It has been almost a week since I initially left Paris, pedaling out towards Luxembourg. Since then I have had the opportunity to see seemingly countless villages and endless agricultural fields, all while gaining insight into French culture. From the picturesque champagne country of the Marne river valley, to the scarred landscapes leftover from WWI in Verdun, I’m grateful to have been able to see France from perspective and speed of a bicycle.
Making my way out of Paris, massive concrete housing blocks stood ominously over small suburbs as artifacts of the modernist/brutalist movement of the mid-century. Some may have still been occupied, but others were derelict. By this time, I began to notice other peculiarities of concrete in the form of infrastructures as I continued to make my way towards the outskirts of development. Large water towers were almost alarming at first, looking more like alien watchtowers on the horizon. In addition, telephone lines are suspended by concrete masts instead of creosote treated timber poles, like in the United States. By the time I made it 30 miles outside of Paris, the landscape had shifted to almost entirely agricultural, with small villages scattered intermittently along my route. At 50 miles, I entered the Marne valley, and was surrounded by vineyards until I made it to Reims. Small villages are spaced almost evenly along the “Rue de Champagne”, seemingly centralized to the acreage of vineyards that each of the champagne maker’s tended.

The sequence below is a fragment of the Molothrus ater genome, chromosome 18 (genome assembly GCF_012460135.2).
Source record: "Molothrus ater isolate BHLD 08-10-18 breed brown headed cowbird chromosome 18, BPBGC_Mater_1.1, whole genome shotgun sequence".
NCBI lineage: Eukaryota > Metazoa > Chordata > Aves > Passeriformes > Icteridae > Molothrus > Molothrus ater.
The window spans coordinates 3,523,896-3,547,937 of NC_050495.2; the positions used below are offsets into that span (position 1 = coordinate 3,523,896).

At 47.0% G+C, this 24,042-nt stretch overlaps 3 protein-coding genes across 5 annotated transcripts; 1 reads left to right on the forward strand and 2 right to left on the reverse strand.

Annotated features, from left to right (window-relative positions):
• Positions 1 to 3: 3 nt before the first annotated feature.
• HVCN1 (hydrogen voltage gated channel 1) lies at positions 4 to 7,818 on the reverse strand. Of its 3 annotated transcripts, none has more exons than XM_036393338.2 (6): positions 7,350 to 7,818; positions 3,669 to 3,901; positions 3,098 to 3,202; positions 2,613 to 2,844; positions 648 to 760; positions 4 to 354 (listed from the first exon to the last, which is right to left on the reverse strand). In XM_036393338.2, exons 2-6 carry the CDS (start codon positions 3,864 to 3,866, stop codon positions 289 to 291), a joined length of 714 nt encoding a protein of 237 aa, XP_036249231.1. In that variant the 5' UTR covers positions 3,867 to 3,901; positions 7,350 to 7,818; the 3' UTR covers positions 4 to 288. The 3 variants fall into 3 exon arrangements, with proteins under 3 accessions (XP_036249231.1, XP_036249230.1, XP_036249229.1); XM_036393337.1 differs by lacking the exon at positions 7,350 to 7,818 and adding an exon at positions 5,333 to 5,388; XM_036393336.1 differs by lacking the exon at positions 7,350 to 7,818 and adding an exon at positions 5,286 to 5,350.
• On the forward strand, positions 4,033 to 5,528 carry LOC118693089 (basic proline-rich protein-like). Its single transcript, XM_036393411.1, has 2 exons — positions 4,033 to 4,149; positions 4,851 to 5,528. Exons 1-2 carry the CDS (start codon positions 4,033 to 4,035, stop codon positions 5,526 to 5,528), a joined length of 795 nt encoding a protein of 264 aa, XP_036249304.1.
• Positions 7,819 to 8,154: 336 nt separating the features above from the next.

Immediately after leaving Paris, I knew that my window of good weather would be short-lived. As I spent the previous week exploring Paris with the temperature being in the mid 90’s, a cold front was following me as I made my way to Reims. Luckily, I had the pleasure of being hosted by a couple of cyclists who were able to share some of the history of their city during my stay. Much of Reims was destroyed, or heavily damaged, during the First World War, including the magnificent gothic Cathedral of Notre Dame. My host Severine showed me pictures of citizens taking refuge in wine cellars, and even had a newspaper from 1914. Now, many of the buildings are modernist concrete structures, and the lost timber-framed homes have been rebuilt from stone.
Although it was nice to sleep under the stars for my first couple of nights on the Rue de Champagne, I as an architecture student, should have the known the importance of having shelter, and quickly found myself looking for an alternative to a wet sleeping bag as I made my way past Reims. After finding inexpensive accommodation in Verdun though, I was glad to have made the stop. Just like Reims, my host was able to share some of history of his town, and even had found artifacts from the war in the walls of his home as he made renovations. In Verdun though, you almost don’t even need to be told of the history, as the buildings themselves still show the scars from the shelling, and the battlefields remain a chilling, haggard landscape.
Now in Luxembourg, having completed most of the back-to-back days of riding I’ll
do on my tour, I’m looking forward to getting into the cities that will be the subject of my studies. After riding on some less than ideal roads on my way into Luxembourg, it will be refreshing to make my way into the low-countries of Europe with their extensive cycling infrastructure. For now, I’ll explore Luxembourg and make my way to Nuess, Germany, before cutting over into the Netherlands to visit Eindhoven.